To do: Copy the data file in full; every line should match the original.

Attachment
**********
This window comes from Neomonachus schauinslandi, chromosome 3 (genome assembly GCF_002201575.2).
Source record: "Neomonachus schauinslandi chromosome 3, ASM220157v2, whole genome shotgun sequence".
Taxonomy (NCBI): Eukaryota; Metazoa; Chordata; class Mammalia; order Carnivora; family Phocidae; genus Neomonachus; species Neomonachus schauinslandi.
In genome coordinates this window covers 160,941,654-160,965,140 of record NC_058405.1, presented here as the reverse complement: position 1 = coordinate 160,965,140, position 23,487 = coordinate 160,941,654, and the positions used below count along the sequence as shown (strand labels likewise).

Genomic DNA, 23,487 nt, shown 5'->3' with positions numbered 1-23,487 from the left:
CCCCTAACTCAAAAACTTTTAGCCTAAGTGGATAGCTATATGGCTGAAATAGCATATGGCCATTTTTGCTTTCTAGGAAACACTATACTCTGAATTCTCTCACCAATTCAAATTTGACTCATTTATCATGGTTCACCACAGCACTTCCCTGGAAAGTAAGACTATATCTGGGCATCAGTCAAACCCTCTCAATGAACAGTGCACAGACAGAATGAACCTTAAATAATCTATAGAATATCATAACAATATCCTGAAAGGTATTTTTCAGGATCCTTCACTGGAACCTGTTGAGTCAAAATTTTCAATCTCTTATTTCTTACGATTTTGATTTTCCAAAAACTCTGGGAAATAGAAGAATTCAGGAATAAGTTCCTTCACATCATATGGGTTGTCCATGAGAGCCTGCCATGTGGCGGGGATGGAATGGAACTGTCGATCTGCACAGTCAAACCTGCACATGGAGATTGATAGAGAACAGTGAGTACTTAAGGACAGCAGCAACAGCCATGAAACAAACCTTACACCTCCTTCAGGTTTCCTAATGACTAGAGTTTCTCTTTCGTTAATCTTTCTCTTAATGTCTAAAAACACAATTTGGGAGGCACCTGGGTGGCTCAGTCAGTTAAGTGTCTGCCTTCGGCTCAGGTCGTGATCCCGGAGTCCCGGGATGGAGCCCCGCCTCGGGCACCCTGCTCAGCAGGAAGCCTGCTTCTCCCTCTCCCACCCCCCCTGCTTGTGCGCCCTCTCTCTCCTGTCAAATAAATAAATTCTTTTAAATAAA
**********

This window comes from Neomonachus schauinslandi, chromosome 3 (genome assembly GCF_002201575.2).
Source record: "Neomonachus schauinslandi chromosome 3, ASM220157v2, whole genome shotgun sequence".
Taxonomy (NCBI): Eukaryota; Metazoa; Chordata; class Mammalia; order Carnivora; family Phocidae; genus Neomonachus; species Neomonachus schauinslandi.
In genome coordinates this window covers 160,941,654-160,965,140 of record NC_058405.1, presented here as the reverse complement: position 1 = coordinate 160,965,140, position 23,487 = coordinate 160,941,654, and the positions used below count along the sequence as shown (strand labels likewise).

Genomic DNA, 23,487 nt, shown 5'->3' with positions numbered 1-23,487 from the left:
CCCCTAACTCAAAAACTTTTAGCCTAAGTGGATAGCTATATGGCTGAAATAGCATATGGCCATTTTTGCTTTCTAGGAAACACTATACTCTGAATTCTCTCACCAATTCAAATTTGACTCATTTATCATGGTTCACCACAGCACTTCCCTGGAAAGTAAGACTATATCTGGGCATCAGTCAAACCCTCTCAATGAACAGTGCACAGACAGAATGAACCTTAAATAATCTATAGAATATCATAACAATATCCTGAAAGGTATTTTTCAGGATCCTTCACTGGAACCTGTTGAGTCAAAATTTTCAATCTCTTATTTCTTACGATTTTGATTTTCCAAAAACTCTGGGAAATAGAAGAATTCAGGAATAAGTTCCTTCACATCATATGGGTTGTCCATGAGAGCCTGCCATGTGGCGGGGATGGAATGGAACTGTCGATCTGCACAGTCAAACCTGCACATGGAGATTGATAGAGAACAGTGAGTACTTAAGGACAGCAGCAACAGCCATGAAACAAACCTTACACCTCCTTCAGGTTTCCTAATGACTAGAGTTTCTCTTTCGTTAATCTTTCTCTTAATGTCTAAAAACACAATTTGGGAGGCACCTGGGTGGCTCAGTCAGTTAAGTGTCTGCCTTCGGCTCAGGTCGTGATCCCGGAGTCCCGGGATGGAGCCCCGCCTCGGGCACCCTGCTCAGCAGGAAGCCTGCTTCTCCCTCTCCCACCCCCCCTGCTTGTGCGCCCTCTCTCTCCTGTCAAATAAATAAATTCTTTTAAATAAA